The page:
The Centre is also a place where you and your colleagues can come when you have questions and when you want to know what research is underway regarding public policy issues.
The Public Policy Research Centre was established with the help of $477,000 from the Atlantic Canada Opportunities Agency and the support of the Province.
The centre will co-operate with policy makers and policy staff at all levels of government in identifying questions for research and analysis, in studying these questions in a responsible and timely fashion, and in communicating the results to help the public and policy makers determine the best possible decisions.
In effect, we want to put the University’s research capacity, especially our capacity in the social sciences and humanities, at the disposal of policy makers. The new centre provides an excellent direct link between the university, the federal and provincial governments and, of course, the broader community.
Some examples of questions the Public Policy Research Centre might tackle include: regional economic development, fiscal policy, tax regimes, and labour market developments as our economy undergoes a transition from its heavy reliance on natural resources to one that is more diversified. The university has already considerable expertise in these issues.
Generating intelligent public policy requires good policy research. This new Centre will provide policy makers with the information they need to respond effectively to global pressures.
Of course, there are also other areas where we are involved in research relating to public policy issues. I would like to tell you about three of them.
Last year, we launched our Oil and Gas Development Partnership, a teaching and research initiative that is designed to position this province to gain maximum benefit from the development of offshore petroleum resources.
In developing this Partnership, faculty and administrators from Memorial held meetings with representatives of industry, government and other educational institutions to identify opportunities and needs in the oil and gas sector. The result was a comprehensive initiative that involves the delivery of 11 new academic programs as well as research and development programs.
Last year we also launched AquaNet. As the name suggests, AquaNet is a research initiative focused on the aquatic environment, but particularly focused on aquaculture.
Aquaculture is likely going to be much more important in our province in the future than it has been in the past, given declining stocks of wild fish and, possibly, crab and mussels. The focus of AquaNet is on:
- The production and raising of animals, with particular emphasis on underutilized species. It is not just cod, salmon or trout, but also species like halibut and less well-known species that can make a significant contribution, particularly to rural Newfoundland.
- Environmental questions and issues (e.g., artificially raised species, pollution impact of aquaculture facilities, etc.), and
- Social and economic aspects of developing the aquaculture industry.
The total funding for AquaNet over a four-year period is $14.4 million provided partly from government and partly from industry.
AquaNet has members right across the country and the headquarters are at Memorial University in St. John’s.
The third example, which I want to cite, is a five-year multidisciplinary research project based at Memorial University. This project which will identify ways to improve marine and coastal workplace health and safety.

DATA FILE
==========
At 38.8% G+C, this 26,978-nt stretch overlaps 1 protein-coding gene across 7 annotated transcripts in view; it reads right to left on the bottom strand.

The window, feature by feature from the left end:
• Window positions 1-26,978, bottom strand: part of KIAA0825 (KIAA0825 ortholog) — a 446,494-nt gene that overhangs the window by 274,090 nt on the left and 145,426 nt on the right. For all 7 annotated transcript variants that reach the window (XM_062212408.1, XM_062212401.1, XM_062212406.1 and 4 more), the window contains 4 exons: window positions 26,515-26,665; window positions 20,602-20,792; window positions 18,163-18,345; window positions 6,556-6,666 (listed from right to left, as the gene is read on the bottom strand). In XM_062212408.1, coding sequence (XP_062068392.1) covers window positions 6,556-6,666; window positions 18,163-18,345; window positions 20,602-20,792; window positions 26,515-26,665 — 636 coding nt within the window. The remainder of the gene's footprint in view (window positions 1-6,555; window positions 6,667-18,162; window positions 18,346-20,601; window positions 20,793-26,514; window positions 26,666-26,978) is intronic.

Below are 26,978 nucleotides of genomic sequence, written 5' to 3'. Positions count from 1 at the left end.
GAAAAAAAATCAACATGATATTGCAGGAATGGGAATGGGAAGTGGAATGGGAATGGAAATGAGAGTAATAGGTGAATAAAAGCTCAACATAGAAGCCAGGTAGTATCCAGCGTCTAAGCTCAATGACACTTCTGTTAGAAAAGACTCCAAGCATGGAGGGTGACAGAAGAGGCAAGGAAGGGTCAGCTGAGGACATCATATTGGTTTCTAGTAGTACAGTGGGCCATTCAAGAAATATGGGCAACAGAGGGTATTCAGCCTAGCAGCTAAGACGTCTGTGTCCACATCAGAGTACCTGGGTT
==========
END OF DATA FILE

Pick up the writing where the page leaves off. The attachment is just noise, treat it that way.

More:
Work in marine and coastal occupations in Atlantic Canada is notoriously dangerous and risky, but comparatively little research has been done on the occupational accidents and diseases faced by workers employed in these activities.
This research program is supported through a grant of $2.1 million from the Canadian Institutes of Health Research (CIHR).
The program involves nine interrelated research projects in key aspects of Atlantic economic activity - four on fisheries, two on oil and gas, and three on exposures to cold air and cold water associated with work in either or both of these sectors.
The research will be done through a unique and innovative network of collaboration involving the university, the provincial government, the Workplace Health Safety and Compensation Commission, unions and employers in Newfoundland, as well as researchers and partner organizations in a number of other provinces.
We will use the funding not just to undertake specific pieces of research over the next five years, but also to develop the infrastructure and expertise to attract ongoing funding for research on workplace health and safety issues in future years.
A substantial portion of the funding will be used to support the training of graduate students and postdoctoral fellows in various aspects of workplace health and safety research.
One interesting component of our research program will be collaboration between university-based researchers and the staff of the province’s Workplace Health, Safety and Compensation Commission; each research project will generate a set of specialized training modules for workers and managers in local and regional workplaces.
Let me conclude by putting forward some specific challenges and opportunities which reflect our common interests:
- Through our new Centre for Public Policy research, we should jointly look at specific issues with major public policy implications. Some examples are: fiscal policy, oil and gas development, tourism, and telehealth. Together we could also work on issues of gender equity, labour policy, compensation, negotiations, pensions administration and many others.
- We should enhance our public administration training and expertise. Has the time come for a focused program in public administration at Memorial University?
- We should have more staff exchanges, exchanges which let you spend time at the university and lets my colleagues spend time in your departments.
- We should increase our partnerships and joint initiatives in areas such as co-operative education, internships and practica.
- We should use existing gateways, such as the university’s Harlow campus in England to explore European best practices across a variety of disciplines and activities.
Our goal would be to maximize collaboration between public sector organizations and Memorial University, in order to improve the opportunities and quality of life for the citizens of Newfoundland and Labrador.
© Copyright 2002 Memorial University of Newfoundland